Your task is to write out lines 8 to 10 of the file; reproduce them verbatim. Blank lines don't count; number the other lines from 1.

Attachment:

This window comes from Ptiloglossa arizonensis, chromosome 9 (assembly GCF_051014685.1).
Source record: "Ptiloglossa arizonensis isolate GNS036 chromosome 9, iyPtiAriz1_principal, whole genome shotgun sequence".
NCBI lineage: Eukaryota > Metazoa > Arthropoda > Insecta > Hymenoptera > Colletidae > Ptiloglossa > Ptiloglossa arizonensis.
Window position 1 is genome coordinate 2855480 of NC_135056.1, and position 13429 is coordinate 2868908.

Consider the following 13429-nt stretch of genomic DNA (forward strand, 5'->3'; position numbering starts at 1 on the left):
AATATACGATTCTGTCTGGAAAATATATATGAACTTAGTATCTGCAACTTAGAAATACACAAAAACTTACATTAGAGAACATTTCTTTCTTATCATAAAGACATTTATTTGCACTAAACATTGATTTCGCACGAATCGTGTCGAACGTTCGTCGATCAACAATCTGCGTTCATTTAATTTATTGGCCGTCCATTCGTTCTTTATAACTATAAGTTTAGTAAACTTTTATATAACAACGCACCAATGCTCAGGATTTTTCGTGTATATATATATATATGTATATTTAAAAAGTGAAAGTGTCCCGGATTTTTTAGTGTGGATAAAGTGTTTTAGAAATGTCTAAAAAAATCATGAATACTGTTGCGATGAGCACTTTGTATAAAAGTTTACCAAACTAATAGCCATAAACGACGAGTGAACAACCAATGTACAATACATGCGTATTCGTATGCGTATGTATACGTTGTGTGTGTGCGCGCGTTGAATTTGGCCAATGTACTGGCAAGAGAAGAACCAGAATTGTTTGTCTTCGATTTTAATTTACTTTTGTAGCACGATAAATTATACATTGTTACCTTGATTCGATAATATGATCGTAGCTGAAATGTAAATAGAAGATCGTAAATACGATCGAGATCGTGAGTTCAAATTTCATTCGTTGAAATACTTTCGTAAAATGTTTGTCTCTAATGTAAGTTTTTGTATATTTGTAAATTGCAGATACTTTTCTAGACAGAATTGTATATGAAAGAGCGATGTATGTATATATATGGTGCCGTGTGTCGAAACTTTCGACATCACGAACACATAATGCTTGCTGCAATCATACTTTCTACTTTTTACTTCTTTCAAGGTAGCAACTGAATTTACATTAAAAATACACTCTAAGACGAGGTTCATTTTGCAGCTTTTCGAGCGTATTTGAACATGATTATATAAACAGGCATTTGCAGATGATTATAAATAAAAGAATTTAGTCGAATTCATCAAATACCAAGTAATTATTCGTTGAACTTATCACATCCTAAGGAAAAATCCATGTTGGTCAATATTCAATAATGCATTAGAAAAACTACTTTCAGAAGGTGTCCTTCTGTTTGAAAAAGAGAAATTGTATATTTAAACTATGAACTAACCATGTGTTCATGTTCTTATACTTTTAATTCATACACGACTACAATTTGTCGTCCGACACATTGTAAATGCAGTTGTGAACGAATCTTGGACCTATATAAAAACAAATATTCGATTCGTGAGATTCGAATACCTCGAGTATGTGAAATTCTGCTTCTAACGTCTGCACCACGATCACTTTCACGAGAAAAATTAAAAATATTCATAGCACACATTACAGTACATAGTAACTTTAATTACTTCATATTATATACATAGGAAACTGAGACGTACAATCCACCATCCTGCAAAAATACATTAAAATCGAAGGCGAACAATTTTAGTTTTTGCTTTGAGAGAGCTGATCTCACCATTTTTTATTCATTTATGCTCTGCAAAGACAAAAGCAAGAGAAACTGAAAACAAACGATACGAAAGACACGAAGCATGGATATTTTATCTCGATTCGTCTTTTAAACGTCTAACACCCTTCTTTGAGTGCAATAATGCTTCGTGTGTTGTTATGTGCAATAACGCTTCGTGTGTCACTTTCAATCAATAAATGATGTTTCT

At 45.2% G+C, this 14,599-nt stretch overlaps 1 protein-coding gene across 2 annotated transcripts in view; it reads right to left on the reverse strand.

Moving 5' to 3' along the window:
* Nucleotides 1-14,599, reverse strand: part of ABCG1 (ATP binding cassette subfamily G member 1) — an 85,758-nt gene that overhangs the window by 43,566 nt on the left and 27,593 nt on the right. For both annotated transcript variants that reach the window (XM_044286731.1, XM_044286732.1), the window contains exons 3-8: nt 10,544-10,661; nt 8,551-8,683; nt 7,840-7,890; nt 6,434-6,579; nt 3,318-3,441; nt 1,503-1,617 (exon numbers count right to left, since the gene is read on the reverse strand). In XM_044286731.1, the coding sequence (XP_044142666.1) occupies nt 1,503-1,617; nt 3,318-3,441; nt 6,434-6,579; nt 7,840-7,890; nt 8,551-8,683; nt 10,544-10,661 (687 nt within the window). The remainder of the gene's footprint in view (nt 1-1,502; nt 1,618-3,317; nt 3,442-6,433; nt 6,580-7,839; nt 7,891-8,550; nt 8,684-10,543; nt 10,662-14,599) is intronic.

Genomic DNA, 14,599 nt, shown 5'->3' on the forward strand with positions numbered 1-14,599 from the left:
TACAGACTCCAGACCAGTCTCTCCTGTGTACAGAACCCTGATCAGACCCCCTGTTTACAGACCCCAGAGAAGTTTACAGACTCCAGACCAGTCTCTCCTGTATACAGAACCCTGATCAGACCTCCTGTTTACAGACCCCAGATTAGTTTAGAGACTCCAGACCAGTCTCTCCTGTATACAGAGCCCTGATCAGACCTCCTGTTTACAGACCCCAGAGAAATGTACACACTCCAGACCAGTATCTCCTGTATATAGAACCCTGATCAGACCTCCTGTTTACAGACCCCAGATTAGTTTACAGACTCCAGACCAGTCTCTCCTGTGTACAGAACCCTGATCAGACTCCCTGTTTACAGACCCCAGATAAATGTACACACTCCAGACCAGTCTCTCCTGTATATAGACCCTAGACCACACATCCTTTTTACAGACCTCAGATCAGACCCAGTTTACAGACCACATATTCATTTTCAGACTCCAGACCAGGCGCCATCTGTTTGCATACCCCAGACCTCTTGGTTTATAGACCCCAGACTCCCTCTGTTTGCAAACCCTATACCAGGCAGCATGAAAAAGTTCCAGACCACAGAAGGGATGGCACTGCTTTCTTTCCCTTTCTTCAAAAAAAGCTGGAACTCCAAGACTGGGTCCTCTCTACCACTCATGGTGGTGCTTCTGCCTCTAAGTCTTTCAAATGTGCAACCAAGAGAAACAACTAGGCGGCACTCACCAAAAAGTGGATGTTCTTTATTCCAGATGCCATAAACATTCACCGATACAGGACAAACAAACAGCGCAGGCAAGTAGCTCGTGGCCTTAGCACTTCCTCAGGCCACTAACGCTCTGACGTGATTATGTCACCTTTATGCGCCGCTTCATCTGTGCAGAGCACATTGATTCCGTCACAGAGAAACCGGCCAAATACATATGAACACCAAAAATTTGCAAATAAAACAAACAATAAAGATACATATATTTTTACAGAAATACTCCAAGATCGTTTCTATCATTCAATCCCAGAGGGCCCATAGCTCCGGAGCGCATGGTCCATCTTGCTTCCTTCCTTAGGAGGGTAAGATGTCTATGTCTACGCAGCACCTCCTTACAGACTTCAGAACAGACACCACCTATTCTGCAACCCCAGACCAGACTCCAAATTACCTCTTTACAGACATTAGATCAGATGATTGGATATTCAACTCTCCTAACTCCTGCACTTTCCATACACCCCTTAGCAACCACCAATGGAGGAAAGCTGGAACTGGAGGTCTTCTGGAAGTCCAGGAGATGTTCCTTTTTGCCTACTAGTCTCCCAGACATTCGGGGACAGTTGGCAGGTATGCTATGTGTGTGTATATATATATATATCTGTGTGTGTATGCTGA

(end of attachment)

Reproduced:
Moving 5' to 3' along the window:
* Nucleotides 1-14,599, reverse strand: part of ABCG1 (ATP binding cassette subfamily G member 1) — an 85,758-nt gene that overhangs the window by 43,566 nt on the left and 27,593 nt on the right. For both annotated transcript variants that reach the window (XM_044286731.1, XM_044286732.1), the window contains exons 3-8: nt 10,544-10,661; nt 8,551-8,683; nt 7,840-7,890; nt 6,434-6,579; nt 3,318-3,441; nt 1,503-1,617 (exon numbers count right to left, since the gene is read on the reverse strand). In XM_044286731.1, the coding sequence (XP_044142666.1) occupies nt 1,503-1,617; nt 3,318-3,441; nt 6,434-6,579; nt 7,840-7,890; nt 8,551-8,683; nt 10,544-10,661 (687 nt within the window). The remainder of the gene's footprint in view (nt 1-1,502; nt 1,618-3,317; nt 3,442-6,433; nt 6,580-7,839; nt 7,891-8,550; nt 8,684-10,543; nt 10,662-14,599) is intronic.

Genomic DNA, 14,599 nt, shown 5'->3' on the forward strand with positions numbered 1-14,599 from the left: